PNP VIPs summon Thwaites - MP denies allegations in radio interview
June 28 2002
RONALD THWAITES, People's National Party MP for Central Kingston and a deacon in the Roman Catholic Church, was yesterday summoned to a meeting with high-ranking PNP officials to clarify allegations of professional misconduct.
Among the charges Thwaites, 57, a high-profile attorney-at-law and talk show host, denied in an interview on the Nationwide programme on Power 106 yesterday evening were that:
$5 million collected by his law firm for the Postal Corporation of Jamaica, had been used;
He was paid substantial sums during the time he was associated with the Low Income Family Foundation, which went bust;
And that he used property belonging to the church to secure a personal loan.
"We have had discussions with Mr. Thwaites today, but we are trying to get further and better particulars of the incidents," Maxine Henry-Wilson, PNP General Secretary, told The Gleaner last night.
She said she had not heard him speak on radio, where he sought to set the record straight, but said "We had people monitoring the programme." Both Mrs. Henry-Wilson and Robert Pickersgill, chairman of the PNP, are to meet with P.J. Patterson, party president and Prime Minister, to discuss the issues.
Until the issues are resolved and the scandal subsides, Mr. Thwaites's political future hangs in the balance.
"No decision has been reached as yet; the discussions will continue," Mrs. Henry-Wilson said.
Allegations against an unnamed person were made yesterday by Observer columnist, Mark Wignall. Although he was not named in the column, the Rev. Mr. Thwaites went public in defending himself "because the circumstances and events are some of those with which I'm connected".
Speaking with Cliff Hughes on Nationwide, the Central Kingston MP said he never represented LIFF, but offered advice. He denied receiving any money from LIFF and said he was not given a retainer by the organisation.
He admitted using Roman Catholic Church land to secure a loan, but stressed that he had got permission from the church leadership. It was the same piece of land he was instrumental in having transferred to the church eight to 10 years ago, he said. "Later on when I faced a (financial) difficulty, I asked permission of the leader of the church, (Archbishop Samuel Carter, S.J., now retired) to utilise the property as security for a business loan," Mr. Thwaites disclosed.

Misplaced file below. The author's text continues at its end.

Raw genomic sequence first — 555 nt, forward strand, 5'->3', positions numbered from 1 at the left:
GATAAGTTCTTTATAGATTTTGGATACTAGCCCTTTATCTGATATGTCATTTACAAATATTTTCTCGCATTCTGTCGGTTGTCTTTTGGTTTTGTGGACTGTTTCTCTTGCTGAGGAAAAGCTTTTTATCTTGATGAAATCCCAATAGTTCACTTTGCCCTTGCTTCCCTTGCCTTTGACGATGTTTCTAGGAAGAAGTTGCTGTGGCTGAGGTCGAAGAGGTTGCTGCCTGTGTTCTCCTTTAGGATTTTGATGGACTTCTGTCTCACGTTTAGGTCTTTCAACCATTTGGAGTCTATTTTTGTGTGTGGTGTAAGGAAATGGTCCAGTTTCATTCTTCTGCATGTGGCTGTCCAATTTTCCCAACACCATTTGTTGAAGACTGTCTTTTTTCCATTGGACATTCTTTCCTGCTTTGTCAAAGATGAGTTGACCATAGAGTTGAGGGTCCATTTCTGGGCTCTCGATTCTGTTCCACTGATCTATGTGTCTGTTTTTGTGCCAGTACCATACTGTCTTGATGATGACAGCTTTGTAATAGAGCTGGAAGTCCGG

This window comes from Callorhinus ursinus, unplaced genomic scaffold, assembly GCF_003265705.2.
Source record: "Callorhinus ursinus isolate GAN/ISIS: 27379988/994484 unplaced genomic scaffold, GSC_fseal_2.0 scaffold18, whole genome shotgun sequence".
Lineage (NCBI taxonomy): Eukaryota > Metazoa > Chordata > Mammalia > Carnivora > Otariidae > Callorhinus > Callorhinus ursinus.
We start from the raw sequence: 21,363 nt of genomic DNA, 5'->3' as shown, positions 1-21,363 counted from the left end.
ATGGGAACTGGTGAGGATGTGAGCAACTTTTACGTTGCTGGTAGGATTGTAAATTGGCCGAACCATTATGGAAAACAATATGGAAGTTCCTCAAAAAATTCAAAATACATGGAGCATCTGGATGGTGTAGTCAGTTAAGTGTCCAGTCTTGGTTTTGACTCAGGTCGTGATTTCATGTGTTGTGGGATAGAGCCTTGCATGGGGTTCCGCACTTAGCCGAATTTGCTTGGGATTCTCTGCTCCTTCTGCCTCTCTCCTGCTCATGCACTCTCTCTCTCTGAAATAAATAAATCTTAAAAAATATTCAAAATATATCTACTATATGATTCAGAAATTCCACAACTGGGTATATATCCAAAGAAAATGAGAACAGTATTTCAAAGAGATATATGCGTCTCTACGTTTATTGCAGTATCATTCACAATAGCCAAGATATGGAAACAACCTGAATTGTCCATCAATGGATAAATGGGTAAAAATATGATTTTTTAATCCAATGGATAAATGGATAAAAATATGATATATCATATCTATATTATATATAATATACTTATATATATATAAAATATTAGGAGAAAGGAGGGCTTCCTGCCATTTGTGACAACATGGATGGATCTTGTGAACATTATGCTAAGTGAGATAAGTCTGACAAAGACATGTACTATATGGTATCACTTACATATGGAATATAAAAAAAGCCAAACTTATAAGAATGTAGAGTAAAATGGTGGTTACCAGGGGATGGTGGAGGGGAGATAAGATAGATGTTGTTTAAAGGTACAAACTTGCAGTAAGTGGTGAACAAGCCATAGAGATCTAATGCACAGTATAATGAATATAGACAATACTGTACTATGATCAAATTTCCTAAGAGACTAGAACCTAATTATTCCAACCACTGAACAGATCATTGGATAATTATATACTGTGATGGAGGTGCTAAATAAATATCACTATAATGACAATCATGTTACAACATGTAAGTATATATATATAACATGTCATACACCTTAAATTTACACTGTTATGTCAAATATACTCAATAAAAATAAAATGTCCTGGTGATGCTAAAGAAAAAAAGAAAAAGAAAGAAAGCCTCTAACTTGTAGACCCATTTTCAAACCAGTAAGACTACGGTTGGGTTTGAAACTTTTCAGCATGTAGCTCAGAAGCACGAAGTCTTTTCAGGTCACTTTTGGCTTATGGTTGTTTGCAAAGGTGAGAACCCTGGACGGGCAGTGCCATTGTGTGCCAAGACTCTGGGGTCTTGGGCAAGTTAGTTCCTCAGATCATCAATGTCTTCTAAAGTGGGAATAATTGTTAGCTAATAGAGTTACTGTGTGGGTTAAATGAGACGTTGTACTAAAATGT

He told Nationwide that the loan was being paid off and was current, although it was in arrears at one stage. He said the transaction was "unusual, but not improper".
In the case of the "missing" $5 million, the Rev. Thwaites explained that he was retained as a lawyer by the Government Post Office, the organisation which preceded the Postal Corporation of Jamaica, to collect outstanding sums owed to the agency. His son, Daniel Thwaites, later became chairman of the corporation but the Rev. Thwaites said he had done no business with the Corporation.
He said that all sums collected were handed over, but that a $5 million payment was deposited to his company's bank account without his knowledge. The money, he said, was returned within four weeks, but in two instalments. He said he had offered to pay interest on the money, but his offer was declined.
In April, the law firm, Daly, Thwaites and Co., of which he is the principal, was implicated in the National Housing Development Corporation (NHDC)/Operation PRIDE scandal, which led to the resignation of Dr. Karl Blythe as Water and Housing Minister. The four-member commission which was appointed to probe the two Government-run agencies called for a full investigation of the role of the firm.
Asked by Hughes yesterday if he was considering leaving representational politics, Mr. Thwaites said: "Any person who faces an issue of trust must consider all options. Anyone in any position where there are allegations and where there is controversy must consider all their positions - that has to be one of them."